HC Deb 01 August 1883 vol 282 cc1219-28

Order for Consideration read.

Motion made, and Question proposed, "That the Bill, as amended, be now considered."—(Mr. John Holms.)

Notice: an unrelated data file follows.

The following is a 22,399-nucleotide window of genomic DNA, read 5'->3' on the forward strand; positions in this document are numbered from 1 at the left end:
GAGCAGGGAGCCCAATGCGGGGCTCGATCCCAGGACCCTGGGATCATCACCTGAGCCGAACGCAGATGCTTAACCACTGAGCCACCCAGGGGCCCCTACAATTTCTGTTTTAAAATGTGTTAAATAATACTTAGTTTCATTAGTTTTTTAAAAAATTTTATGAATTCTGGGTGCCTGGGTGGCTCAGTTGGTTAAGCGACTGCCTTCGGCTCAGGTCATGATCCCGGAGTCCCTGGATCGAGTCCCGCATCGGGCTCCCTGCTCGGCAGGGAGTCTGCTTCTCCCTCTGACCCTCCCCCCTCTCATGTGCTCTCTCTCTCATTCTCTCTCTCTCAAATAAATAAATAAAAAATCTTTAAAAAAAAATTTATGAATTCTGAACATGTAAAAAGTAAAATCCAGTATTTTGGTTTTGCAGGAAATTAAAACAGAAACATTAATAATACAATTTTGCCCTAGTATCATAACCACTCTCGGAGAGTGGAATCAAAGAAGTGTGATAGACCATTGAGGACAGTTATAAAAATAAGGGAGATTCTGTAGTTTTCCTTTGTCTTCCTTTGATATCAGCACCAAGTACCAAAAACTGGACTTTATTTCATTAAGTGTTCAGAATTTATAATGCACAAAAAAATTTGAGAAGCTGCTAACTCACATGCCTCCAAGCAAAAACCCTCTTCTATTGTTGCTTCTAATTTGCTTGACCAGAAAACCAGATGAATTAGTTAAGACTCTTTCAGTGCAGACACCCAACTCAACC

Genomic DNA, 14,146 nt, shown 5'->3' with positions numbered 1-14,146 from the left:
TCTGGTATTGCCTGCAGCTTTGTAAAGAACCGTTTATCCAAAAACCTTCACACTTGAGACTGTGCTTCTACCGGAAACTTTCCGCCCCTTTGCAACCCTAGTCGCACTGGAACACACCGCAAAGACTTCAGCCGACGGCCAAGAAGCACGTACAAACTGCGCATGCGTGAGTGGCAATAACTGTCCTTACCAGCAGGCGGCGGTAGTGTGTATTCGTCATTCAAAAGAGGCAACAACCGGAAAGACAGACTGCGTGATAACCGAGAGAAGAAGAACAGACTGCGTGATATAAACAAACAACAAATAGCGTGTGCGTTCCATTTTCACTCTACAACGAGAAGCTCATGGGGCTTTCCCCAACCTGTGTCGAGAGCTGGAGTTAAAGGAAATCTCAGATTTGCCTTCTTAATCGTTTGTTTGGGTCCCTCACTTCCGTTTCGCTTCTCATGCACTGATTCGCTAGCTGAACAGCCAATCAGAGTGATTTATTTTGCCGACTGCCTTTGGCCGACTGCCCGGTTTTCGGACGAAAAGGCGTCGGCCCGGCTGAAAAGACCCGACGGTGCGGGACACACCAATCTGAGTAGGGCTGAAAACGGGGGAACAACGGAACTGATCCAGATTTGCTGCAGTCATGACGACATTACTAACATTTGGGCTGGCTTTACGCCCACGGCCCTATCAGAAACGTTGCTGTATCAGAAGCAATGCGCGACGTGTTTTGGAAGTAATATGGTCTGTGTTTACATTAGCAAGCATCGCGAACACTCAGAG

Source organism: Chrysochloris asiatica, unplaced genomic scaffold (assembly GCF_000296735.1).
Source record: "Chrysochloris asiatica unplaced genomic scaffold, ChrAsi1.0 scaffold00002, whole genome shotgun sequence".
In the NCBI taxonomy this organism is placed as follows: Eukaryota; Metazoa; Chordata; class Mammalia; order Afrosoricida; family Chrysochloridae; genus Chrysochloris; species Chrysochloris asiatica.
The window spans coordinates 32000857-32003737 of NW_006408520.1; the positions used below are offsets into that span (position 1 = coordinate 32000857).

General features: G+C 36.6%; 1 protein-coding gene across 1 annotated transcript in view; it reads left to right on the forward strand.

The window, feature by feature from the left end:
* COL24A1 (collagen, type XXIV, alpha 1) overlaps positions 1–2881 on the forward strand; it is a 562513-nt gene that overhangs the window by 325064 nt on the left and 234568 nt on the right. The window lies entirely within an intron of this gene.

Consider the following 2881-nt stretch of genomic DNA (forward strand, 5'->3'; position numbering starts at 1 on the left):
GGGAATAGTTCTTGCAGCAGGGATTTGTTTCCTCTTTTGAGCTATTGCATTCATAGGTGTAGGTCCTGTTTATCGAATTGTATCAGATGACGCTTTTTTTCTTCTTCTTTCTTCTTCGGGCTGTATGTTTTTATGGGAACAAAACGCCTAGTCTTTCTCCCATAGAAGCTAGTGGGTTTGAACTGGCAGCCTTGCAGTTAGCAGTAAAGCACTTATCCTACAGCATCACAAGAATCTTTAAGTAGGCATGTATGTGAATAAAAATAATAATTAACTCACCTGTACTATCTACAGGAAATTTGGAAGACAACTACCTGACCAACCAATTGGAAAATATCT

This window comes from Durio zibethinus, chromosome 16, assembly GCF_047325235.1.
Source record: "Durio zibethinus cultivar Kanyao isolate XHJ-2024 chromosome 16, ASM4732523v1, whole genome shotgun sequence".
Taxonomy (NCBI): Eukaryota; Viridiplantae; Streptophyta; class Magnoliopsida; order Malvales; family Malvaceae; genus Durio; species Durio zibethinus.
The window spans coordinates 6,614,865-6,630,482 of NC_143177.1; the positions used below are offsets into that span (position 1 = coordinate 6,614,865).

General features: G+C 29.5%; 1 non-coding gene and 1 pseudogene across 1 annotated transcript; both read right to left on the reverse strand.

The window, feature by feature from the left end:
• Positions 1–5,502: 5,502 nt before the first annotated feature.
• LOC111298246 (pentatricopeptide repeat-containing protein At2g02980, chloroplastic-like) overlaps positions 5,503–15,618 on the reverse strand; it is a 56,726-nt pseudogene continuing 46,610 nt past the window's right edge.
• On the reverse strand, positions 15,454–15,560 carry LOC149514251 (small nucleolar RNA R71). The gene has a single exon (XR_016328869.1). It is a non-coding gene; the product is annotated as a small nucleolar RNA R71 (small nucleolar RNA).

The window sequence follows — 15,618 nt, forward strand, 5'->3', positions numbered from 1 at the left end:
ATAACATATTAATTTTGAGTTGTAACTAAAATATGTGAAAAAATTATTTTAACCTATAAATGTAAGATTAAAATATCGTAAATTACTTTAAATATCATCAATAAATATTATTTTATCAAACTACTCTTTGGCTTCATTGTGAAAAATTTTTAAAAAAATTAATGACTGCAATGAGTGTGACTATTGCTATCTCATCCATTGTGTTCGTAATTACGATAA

desired to point out that the Bill, as amended, had not yet been printed; and he believed that there had been some Amendments in- troduced into the Bill by the Committee. It had been represented to him that the District Board of Works for the Strand objected strongly to the inclusion of their district within the Order made by the Board of Trade. he had no desire to cause any delay in the passing of the Bill, because he believed it was a matter of importance that it should go before the House of Lords at once; but he would ask the President of the Board of Trade to consent to the omission of the Strand District from the Order, or, at any rate, to allow a re-hearing of the case as far as that Board was concerned. It was stated that the other authorities included in the Order were satisfied, and assented to the powers which were given under the Bill; but the Strand District Board of Works had uniformly objected to the Order, and he thought the feeling of the local authorities in the matter ought to be consulted and respected.